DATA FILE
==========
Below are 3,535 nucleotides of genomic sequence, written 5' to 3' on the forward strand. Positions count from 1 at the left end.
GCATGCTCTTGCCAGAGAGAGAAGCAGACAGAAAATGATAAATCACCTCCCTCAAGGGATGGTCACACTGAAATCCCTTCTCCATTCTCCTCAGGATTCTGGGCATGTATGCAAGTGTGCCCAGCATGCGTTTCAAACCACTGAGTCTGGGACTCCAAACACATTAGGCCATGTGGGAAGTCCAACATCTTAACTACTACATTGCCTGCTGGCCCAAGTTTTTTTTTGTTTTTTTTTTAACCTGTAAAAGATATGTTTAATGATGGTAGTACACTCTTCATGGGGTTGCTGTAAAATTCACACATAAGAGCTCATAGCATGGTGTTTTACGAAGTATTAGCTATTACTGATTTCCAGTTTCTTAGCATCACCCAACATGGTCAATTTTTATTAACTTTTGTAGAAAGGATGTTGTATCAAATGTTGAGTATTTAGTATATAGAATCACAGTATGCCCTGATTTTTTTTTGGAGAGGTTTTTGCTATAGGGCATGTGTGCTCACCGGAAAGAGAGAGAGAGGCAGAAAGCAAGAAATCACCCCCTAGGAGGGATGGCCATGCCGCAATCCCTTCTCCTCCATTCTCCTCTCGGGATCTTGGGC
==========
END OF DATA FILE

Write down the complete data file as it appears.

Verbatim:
Below are 3,535 nucleotides of genomic sequence, written 5' to 3' on the forward strand. Positions count from 1 at the left end.
GCATGCTCTTGCCAGAGAGAGAAGCAGACAGAAAATGATAAATCACCTCCCTCAAGGGATGGTCACACTGAAATCCCTTCTCCATTCTCCTCAGGATTCTGGGCATGTATGCAAGTGTGCCCAGCATGCGTTTCAAACCACTGAGTCTGGGACTCCAAACACATTAGGCCATGTGGGAAGTCCAACATCTTAACTACTACATTGCCTGCTGGCCCAAGTTTTTTTTTGTTTTTTTTTTAACCTGTAAAAGATATGTTTAATGATGGTAGTACACTCTTCATGGGGTTGCTGTAAAATTCACACATAAGAGCTCATAGCATGGTGTTTTACGAAGTATTAGCTATTACTGATTTCCAGTTTCTTAGCATCACCCAACATGGTCAATTTTTATTAACTTTTGTAGAAAGGATGTTGTATCAAATGTTGAGTATTTAGTATATAGAATCACAGTATGCCCTGATTTTTTTTTGGAGAGGTTTTTGCTATAGGGCATGTGTGCTCACCGGAAAGAGAGAGAGAGGCAGAAAGCAAGAAATCACCCCCTAGGAGGGATGGCCATGCCGCAATCCCTTCTCCTCCATTCTCCTCTCGGGATCTTGGGC